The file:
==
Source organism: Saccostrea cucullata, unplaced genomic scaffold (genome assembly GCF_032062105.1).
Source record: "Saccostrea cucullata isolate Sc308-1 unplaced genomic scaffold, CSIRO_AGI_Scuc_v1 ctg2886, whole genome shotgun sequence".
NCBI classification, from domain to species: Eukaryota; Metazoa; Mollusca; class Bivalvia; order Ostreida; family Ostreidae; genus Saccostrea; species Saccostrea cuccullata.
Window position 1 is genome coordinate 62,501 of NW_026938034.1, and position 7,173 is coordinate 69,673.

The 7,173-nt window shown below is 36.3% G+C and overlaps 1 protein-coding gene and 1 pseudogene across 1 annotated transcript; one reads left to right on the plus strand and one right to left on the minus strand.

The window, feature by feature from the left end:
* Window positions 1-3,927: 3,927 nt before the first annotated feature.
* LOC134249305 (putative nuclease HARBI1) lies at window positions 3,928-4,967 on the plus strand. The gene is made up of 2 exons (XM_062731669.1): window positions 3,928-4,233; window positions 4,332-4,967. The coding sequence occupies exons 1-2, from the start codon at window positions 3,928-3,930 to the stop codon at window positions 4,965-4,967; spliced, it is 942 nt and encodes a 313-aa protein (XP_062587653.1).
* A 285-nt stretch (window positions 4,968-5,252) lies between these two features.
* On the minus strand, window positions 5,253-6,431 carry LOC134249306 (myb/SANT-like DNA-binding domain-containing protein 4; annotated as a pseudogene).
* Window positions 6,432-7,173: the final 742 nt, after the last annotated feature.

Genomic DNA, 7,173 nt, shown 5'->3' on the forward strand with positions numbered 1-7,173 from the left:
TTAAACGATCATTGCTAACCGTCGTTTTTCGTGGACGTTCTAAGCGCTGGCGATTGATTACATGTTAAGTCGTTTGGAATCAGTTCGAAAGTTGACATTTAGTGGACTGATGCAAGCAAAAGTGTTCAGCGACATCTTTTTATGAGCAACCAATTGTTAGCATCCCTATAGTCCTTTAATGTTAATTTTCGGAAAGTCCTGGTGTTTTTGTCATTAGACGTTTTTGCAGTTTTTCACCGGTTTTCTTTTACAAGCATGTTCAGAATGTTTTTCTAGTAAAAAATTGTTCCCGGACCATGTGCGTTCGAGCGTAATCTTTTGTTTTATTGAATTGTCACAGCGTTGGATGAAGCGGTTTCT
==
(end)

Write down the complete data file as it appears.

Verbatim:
Source organism: Saccostrea cucullata, unplaced genomic scaffold (genome assembly GCF_032062105.1).
Source record: "Saccostrea cucullata isolate Sc308-1 unplaced genomic scaffold, CSIRO_AGI_Scuc_v1 ctg2886, whole genome shotgun sequence".
NCBI classification, from domain to species: Eukaryota; Metazoa; Mollusca; class Bivalvia; order Ostreida; family Ostreidae; genus Saccostrea; species Saccostrea cuccullata.
Window position 1 is genome coordinate 62,501 of NW_026938034.1, and position 7,173 is coordinate 69,673.

The 7,173-nt window shown below is 36.3% G+C and overlaps 1 protein-coding gene and 1 pseudogene across 1 annotated transcript; one reads left to right on the plus strand and one right to left on the minus strand.

The window, feature by feature from the left end:
* Window positions 1-3,927: 3,927 nt before the first annotated feature.
* LOC134249305 (putative nuclease HARBI1) lies at window positions 3,928-4,967 on the plus strand. The gene is made up of 2 exons (XM_062731669.1): window positions 3,928-4,233; window positions 4,332-4,967. The coding sequence occupies exons 1-2, from the start codon at window positions 3,928-3,930 to the stop codon at window positions 4,965-4,967; spliced, it is 942 nt and encodes a 313-aa protein (XP_062587653.1).
* A 285-nt stretch (window positions 4,968-5,252) lies between these two features.
* On the minus strand, window positions 5,253-6,431 carry LOC134249306 (myb/SANT-like DNA-binding domain-containing protein 4; annotated as a pseudogene).
* Window positions 6,432-7,173: the final 742 nt, after the last annotated feature.

Genomic DNA, 7,173 nt, shown 5'->3' on the forward strand with positions numbered 1-7,173 from the left:
TTAAACGATCATTGCTAACCGTCGTTTTTCGTGGACGTTCTAAGCGCTGGCGATTGATTACATGTTAAGTCGTTTGGAATCAGTTCGAAAGTTGACATTTAGTGGACTGATGCAAGCAAAAGTGTTCAGCGACATCTTTTTATGAGCAACCAATTGTTAGCATCCCTATAGTCCTTTAATGTTAATTTTCGGAAAGTCCTGGTGTTTTTGTCATTAGACGTTTTTGCAGTTTTTCACCGGTTTTCTTTTACAAGCATGTTCAGAATGTTTTTCTAGTAAAAAATTGTTCCCGGACCATGTGCGTTCGAGCGTAATCTTTTGTTTTATTGAATTGTCACAGCGTTGGATGAAGCGGTTTCT